1. From what I’ve read, if elected Tea Party representatives in Congress would stop saying NO to everything, a simple fix would make a course correction for SS.

      1. Yup. It wouldn’t take much. I understand we get the government we deserve, but I didn’t vote for those morons.

      2. The majority gets the government they deserve. The rest of us, who don’t vote with the majority, are victims. However, in the case of G. W. Bush vs. Al Gore, even the majority was a victim, because Bush lost the majority vote but won through the Electoral College.

      3. I know. I try not to think about it. It depresses me.

      4. For me, it is hopeful thinking that one day we’ll get a decent president and a Congressional majority to support that president.

      5. If Clinton had kept his fly zipped, we would have had one. And I had great hopes for Obama … but he seems to have fallen off the rails and has never had congressional support. I hope, but I no longer expect anything

      6. True about Clinton. He should have known better. His presidency wasn’t during the era of FDR or JFK—two presidents who cheated on their wives often but the media ignored what they did. I’ve read that even George Washington had a lover.

        James Garfield (Republican): As a Congressman, Garfield was involved in at least two sexual affairs that his wife, Lucretia, either found out about on her own, or that Garfield admitted at some point.

        Woodrow Wilson (Democrat): Because of the professorial way that Woodrow Wilson carried himself and the priestly manner in which he seemed to speak to others, many are surprised to find out that Wilson was a very sentimental man who found himself involved in a passionate love affair with a woman in Bermuda during his first marriage.

        Warren G. Harding (Republican) made Bill Clinton look like Jimmy Carter. Harding had several affairs, including one with, Carrie Phillips, the wife of one of his best friends.

        FDR had several extramarital affairs, but the affair which nearly ruined his career took place when he was President Wilson’s Assistant Secretary of the Navy.

        I don’t have time to list all of the affairs JFK had.

        On more than one occasion, LBJ told his presidential aides, “I’ve had more women by accident than Kennedy had on purpose.”

        Clinton is like JFK. No time to go into detail, because Clinton had so many women.

        However, I blame the Clinton scandals on the far right. They ignored his ability to lead and focused on his cheating sex life. Imagine what would have happened during World War II if that had happened to FDR. Maybe the far right would have caused the U.S. to lose the war by taking FDR’s mind off of his job. I’ve read that in Europe, especially France, the people looked at the Clinton sex scandals with horror wondering what was wrong with throe Americans who kept fanning the flames. It seems the French are more pragmatic and don’t judge a leaders ability to lead from his or her sex life.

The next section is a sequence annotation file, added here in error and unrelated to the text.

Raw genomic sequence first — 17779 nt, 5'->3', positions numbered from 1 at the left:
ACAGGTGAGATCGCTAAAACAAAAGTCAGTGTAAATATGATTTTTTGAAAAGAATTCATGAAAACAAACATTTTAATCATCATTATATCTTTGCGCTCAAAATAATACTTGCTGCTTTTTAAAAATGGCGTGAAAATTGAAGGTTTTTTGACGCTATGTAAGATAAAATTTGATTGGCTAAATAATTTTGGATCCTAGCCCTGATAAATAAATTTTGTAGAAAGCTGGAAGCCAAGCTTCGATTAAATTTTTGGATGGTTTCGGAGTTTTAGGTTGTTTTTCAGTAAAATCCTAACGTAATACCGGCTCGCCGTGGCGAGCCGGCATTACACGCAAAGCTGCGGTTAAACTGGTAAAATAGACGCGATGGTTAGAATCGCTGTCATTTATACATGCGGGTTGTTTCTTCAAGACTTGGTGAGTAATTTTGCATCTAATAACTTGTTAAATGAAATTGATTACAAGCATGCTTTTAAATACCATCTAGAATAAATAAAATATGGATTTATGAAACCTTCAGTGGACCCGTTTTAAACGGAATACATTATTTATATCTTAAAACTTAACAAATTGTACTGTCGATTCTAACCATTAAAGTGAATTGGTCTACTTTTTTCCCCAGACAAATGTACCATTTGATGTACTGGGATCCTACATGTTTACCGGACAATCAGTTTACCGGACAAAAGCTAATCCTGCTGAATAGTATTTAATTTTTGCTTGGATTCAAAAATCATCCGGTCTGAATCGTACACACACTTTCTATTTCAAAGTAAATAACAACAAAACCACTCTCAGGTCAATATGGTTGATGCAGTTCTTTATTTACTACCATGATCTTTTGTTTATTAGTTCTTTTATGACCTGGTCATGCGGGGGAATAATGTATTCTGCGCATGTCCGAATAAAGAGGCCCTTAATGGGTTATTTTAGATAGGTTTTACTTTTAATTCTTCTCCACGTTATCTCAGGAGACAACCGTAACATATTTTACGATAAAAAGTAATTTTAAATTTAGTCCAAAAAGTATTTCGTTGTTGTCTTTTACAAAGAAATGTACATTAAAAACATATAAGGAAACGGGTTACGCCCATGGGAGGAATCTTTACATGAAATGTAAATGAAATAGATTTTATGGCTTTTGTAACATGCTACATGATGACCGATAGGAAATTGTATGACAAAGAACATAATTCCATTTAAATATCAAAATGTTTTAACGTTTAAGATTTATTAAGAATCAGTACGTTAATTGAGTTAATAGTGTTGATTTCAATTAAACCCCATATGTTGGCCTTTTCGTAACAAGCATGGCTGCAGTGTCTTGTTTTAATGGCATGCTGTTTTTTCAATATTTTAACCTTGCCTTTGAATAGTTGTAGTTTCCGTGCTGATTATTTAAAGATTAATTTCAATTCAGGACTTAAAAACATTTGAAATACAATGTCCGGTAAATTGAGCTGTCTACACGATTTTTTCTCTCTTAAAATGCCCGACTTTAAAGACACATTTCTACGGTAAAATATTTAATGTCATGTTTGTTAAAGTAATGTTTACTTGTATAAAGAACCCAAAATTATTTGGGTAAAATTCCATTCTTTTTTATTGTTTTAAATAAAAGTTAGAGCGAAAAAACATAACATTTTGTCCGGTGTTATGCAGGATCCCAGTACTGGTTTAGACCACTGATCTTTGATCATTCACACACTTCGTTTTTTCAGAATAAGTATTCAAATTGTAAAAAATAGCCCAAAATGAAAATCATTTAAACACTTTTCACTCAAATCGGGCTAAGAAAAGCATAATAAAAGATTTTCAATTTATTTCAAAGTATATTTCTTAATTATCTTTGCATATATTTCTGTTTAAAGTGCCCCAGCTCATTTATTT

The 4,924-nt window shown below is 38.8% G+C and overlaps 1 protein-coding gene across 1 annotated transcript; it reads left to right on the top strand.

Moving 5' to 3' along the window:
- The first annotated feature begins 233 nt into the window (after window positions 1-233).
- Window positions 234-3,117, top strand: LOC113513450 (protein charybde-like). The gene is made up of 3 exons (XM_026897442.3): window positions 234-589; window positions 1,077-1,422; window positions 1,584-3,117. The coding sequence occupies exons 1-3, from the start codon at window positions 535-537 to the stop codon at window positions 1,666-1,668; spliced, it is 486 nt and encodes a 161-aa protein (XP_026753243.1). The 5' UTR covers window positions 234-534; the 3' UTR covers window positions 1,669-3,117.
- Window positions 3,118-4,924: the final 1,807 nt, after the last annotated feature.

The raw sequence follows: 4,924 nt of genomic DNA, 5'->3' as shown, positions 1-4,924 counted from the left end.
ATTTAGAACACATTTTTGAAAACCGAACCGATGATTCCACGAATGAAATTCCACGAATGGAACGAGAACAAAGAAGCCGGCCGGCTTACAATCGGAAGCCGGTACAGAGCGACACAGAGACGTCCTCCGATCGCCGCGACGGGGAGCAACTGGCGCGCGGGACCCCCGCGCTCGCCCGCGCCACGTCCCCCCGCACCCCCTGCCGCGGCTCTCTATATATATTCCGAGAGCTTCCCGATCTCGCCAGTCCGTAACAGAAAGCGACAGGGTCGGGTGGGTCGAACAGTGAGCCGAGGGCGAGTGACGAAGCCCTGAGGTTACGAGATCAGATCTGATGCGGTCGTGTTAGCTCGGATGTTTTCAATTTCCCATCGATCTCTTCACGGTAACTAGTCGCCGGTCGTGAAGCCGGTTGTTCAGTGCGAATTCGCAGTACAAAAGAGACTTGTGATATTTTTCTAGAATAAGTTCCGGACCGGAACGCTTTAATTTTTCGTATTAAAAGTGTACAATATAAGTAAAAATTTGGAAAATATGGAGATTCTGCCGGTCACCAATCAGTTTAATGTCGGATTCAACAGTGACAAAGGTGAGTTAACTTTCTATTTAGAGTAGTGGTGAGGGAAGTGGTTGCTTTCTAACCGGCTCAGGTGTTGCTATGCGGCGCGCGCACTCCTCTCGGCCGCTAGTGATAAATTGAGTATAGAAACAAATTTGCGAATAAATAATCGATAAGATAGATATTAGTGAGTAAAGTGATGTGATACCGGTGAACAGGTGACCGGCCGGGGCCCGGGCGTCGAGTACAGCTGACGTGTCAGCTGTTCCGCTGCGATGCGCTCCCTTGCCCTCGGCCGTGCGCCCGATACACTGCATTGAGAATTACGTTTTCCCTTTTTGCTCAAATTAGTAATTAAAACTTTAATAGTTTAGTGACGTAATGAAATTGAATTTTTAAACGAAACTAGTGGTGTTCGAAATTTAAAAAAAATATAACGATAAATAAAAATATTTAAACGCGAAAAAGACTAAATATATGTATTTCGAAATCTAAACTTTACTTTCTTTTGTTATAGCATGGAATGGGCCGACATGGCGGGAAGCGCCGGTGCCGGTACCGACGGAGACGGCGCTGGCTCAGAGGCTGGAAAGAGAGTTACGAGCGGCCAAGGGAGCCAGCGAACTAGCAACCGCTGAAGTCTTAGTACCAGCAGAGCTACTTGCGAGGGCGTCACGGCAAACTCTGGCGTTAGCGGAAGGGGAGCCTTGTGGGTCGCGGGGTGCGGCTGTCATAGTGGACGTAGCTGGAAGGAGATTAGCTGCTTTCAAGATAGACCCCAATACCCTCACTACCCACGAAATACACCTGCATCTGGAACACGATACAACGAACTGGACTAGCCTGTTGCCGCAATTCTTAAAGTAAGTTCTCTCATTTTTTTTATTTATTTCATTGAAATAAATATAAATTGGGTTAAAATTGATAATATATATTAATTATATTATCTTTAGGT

Clinton’s real mistake was when he lied under oath about his affair with the intern and then played word games. I’m sure that the far right new his personality profile well enough to predict what he would do. After all, all politicians like—some more than others.

        As for Obama, he rode into the White House on a wave of politically correctness with little in the way of a voting record to reveal his political thinking. I think the voters thought because he was black, he would be an honest president and usher in a new era of politics. How wrong we were. Few suspected he was a neo-liberal out of the University of Chicago with a hidden agenda to turn over public sectors of the country to corporations so they could turn a profit off the taxpayer.

      7. I agree with all of that. But Clinton — I met him a couple of times — was a smart, media-savvy guy. He had to know he was going to get nailed. I thought he owed it to US, the folks who voted for him, to keep it zipped and do his job. I was very disappointed in his lack of common sense. This ISN’T the old days and presidents/pols can’t get away with that shit anymore.

        As for Obama, Garry and I were both worried he didn’t have sufficient experience or personal clout to get the job done. I have my own theory about him. I don’t think it was a hidden agenda. I think he had to make a LOT of deals with a LOT of people to get anything passed — because we were right. He DIDN’T have experience or influence, so he had to sell himself to get anything done … and now those chickens are coming home to roost.